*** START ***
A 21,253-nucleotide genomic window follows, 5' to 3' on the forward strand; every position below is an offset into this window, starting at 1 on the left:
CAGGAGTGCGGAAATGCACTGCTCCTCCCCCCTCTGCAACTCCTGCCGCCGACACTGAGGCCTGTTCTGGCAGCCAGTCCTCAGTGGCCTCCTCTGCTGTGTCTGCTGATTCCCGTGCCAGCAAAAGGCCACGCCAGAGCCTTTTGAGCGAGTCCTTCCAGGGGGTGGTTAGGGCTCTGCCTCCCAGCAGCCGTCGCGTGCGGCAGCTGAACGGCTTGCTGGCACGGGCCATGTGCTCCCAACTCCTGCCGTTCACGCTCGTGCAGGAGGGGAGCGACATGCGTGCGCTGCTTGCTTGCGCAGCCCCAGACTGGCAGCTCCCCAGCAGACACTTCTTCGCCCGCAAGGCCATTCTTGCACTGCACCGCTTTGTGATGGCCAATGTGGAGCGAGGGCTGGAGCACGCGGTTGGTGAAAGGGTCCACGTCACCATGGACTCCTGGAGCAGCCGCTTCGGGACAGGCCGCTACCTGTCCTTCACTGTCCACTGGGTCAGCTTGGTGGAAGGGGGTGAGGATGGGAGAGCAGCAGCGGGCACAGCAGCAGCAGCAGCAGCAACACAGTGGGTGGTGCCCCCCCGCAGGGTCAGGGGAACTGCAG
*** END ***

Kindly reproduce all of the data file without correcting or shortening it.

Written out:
A 21,253-nucleotide genomic window follows, 5' to 3' on the forward strand; every position below is an offset into this window, starting at 1 on the left:
CAGGAGTGCGGAAATGCACTGCTCCTCCCCCCTCTGCAACTCCTGCCGCCGACACTGAGGCCTGTTCTGGCAGCCAGTCCTCAGTGGCCTCCTCTGCTGTGTCTGCTGATTCCCGTGCCAGCAAAAGGCCACGCCAGAGCCTTTTGAGCGAGTCCTTCCAGGGGGTGGTTAGGGCTCTGCCTCCCAGCAGCCGTCGCGTGCGGCAGCTGAACGGCTTGCTGGCACGGGCCATGTGCTCCCAACTCCTGCCGTTCACGCTCGTGCAGGAGGGGAGCGACATGCGTGCGCTGCTTGCTTGCGCAGCCCCAGACTGGCAGCTCCCCAGCAGACACTTCTTCGCCCGCAAGGCCATTCTTGCACTGCACCGCTTTGTGATGGCCAATGTGGAGCGAGGGCTGGAGCACGCGGTTGGTGAAAGGGTCCACGTCACCATGGACTCCTGGAGCAGCCGCTTCGGGACAGGCCGCTACCTGTCCTTCACTGTCCACTGGGTCAGCTTGGTGGAAGGGGGTGAGGATGGGAGAGCAGCAGCGGGCACAGCAGCAGCAGCAGCAGCAACACAGTGGGTGGTGCCCCCCCGCAGGGTCAGGGGAACTGCAG